Aggregating tweets: Search API vs. Streaming API
As part of upgrading the 140dev.com site for API 1.1, this page has replaced the old posting on this subject.
My attitude towards the search API has changed since the early days when Twitter bought it from Summize. I had real doubts back then as to Twitter’s ability and inclination to integrate the search API correctly. I was wrong. Search has been fixed, strengthened and integrated. Both search and streaming APIs are now essential parts of Twitter programming for Tweet collection. It is still useful to lay out their differences side by side. It isn’t a matter of using one or the other. Now you need to know when to use each API for maximum efficiency.
Past vs. Future
This is the essential difference between the two APIs. Search goes back in time and streaming goes forward. When you first decide to collect tweets on a subject, you have nothing to start with. The search API is best used then to fill in the past 7 days for your subject matter. This is often called back-filling. With a database caught up to the present moment, you can then turn on the streaming API and capture all tweets going forward.
Both need OAuth to connect to Twitter
The search API used to be limited just by IP address with no login required, but since version 1.1 was released, you have to log in with OAuth for all requests, including search and streaming. If you never learned how to use OAuth, this free e-book will get you started.
Rate limit rules are completely different
There is a subtle, yet very powerful difference between search and streaming API when it comes to OAuth tokens. You are only allowed to make a single streaming API OAuth connection for each twitter account that owns the app. No matter how many people log into your site, the app they all log into can only use a single streaming API connection. The search API, on the other hand, allows a separate rate limited bucket of requests for each user who logs into your app. There are many implications of this difference, but I can’t digress to cover them all here. The takeaway is that you have to plan your rate limit utilization with these two sets of limits in mind. You might find it more effective to use both APIs for different portions of your collection process.
Data formats are almost the same
I would never say that the search and streaming API return data in exactly the same formats, but the differences are small enough to not matter. You might have to tweak the collection scripts for each API, but the dependencies are isolated in those 2 scripts. The key is that the data each API returns is the same, even when their JSON return structures aren’t. You can safely mix data from both search and streaming into the same database. After that is done it doesn’t matter where the data originally came from.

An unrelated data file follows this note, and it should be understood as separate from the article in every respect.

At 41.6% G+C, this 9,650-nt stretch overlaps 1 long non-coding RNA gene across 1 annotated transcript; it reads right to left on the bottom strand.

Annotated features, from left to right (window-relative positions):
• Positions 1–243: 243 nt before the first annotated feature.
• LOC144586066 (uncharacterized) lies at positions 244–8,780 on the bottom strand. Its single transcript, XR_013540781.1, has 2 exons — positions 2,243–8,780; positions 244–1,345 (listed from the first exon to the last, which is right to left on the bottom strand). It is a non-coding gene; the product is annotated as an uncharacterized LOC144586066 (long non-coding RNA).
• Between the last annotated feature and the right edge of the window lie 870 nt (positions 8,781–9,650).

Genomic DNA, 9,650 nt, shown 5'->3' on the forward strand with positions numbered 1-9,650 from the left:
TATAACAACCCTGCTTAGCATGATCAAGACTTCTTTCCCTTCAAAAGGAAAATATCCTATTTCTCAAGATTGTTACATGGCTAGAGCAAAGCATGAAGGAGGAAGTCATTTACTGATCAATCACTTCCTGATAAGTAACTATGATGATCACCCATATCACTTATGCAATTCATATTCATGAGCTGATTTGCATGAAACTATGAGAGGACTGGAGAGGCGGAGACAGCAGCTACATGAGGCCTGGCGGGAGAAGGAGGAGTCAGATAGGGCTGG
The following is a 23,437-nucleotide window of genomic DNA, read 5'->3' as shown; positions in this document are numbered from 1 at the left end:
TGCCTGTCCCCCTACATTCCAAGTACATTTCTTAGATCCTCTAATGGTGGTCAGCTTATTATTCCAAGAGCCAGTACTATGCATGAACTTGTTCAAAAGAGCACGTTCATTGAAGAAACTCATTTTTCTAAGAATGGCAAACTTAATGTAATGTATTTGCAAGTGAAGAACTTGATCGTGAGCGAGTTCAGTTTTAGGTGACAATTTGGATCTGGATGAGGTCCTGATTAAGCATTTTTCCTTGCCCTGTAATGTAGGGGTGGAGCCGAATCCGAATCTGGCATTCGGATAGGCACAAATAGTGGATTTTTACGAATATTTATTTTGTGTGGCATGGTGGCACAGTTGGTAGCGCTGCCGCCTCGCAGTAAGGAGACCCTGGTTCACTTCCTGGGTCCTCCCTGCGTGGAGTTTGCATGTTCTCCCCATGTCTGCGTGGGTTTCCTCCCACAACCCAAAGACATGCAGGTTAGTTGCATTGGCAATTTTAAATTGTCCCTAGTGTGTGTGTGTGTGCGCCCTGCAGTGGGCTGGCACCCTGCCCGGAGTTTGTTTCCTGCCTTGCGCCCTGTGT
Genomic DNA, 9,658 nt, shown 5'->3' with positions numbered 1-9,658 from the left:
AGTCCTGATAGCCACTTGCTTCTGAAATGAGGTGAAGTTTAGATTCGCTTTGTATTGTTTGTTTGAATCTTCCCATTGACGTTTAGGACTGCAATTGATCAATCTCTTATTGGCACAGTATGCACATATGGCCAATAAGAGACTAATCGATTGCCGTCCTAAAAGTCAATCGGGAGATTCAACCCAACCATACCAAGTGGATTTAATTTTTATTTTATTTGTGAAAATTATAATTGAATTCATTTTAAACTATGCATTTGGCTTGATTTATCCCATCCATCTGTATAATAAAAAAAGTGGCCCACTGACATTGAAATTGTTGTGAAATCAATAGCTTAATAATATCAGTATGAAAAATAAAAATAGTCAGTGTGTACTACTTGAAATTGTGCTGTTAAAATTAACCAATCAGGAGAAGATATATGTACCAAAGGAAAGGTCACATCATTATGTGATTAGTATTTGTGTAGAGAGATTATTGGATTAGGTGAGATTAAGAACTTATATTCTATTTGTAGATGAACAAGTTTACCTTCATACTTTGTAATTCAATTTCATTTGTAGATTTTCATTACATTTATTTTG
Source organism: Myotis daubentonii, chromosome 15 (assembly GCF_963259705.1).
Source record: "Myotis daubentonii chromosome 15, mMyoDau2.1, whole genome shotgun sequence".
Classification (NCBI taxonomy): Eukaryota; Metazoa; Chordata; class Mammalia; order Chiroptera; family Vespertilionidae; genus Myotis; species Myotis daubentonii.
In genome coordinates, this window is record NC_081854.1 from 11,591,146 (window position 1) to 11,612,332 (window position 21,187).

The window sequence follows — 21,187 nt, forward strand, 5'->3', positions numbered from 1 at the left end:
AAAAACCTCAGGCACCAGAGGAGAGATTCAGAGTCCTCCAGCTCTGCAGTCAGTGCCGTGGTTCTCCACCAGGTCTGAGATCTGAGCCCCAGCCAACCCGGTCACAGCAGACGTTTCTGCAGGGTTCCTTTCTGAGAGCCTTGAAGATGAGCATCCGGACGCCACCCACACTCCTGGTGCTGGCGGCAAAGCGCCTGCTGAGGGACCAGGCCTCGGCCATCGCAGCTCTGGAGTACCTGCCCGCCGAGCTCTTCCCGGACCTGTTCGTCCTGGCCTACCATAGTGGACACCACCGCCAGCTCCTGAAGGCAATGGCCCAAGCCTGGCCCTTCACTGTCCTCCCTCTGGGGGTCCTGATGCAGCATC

Search API has more powerful queries
The search API has a fairly rich set of operators that can filter results based on attributes like location of sender, language, and various popularity measurements. The streaming API has a more limited approach of only collecting tweets containing words, sent by specific accounts, or within a geographic area.
Seach API can collect a wider range of data
The targets for tweet collection vary in several ways. The streaming API can collect all tweets that contain up to 400 keyword phrases, were sent by up to 5,000 accounts, and originated in up to 25 geographic areas. The exact limit on search API queries aren’t documented, but it is a good estimate that a query cannot contain greater than 15-20 keywords. On the other hand, you can make up to 15 search API requests a minute. That works out to about 250 keywords being searched each minute, or 15,000 keywords an hour. It is possible to switch the streaming keywords, but not at as high a rate as search.
Streaming API usually returns a much higher flow of tweets
Another limit that isn’t documented is the total flow from the streaming API. The docs say up to 1% of the full firehose of tweets. I’ve found that the streaming API has maxed out at around 3,000 tweets a minute, although that may have changed. This delivers a maximum flow of 180,000 tweets an hour. The search API returns up to 100 tweets per search and allows 720 requests per hour, giving us a max of 72,000 tweets per hour. On the other, other hand, if each user who logs into your app asks you to make search requests, then you can get up to 72,000 tweets per hour for every user.
You can see that this comparison is not as easy as it once was. If you need to squeeze out the maximum results from Twitter, you need to juggle the various factors to get the best combination of both search and streaming API calls. In the simplest case where you have a relatively fixed set of keywords, you should first run a search to collect the old tweets going back a week or so. Then turn on the streaming API for the same keywords.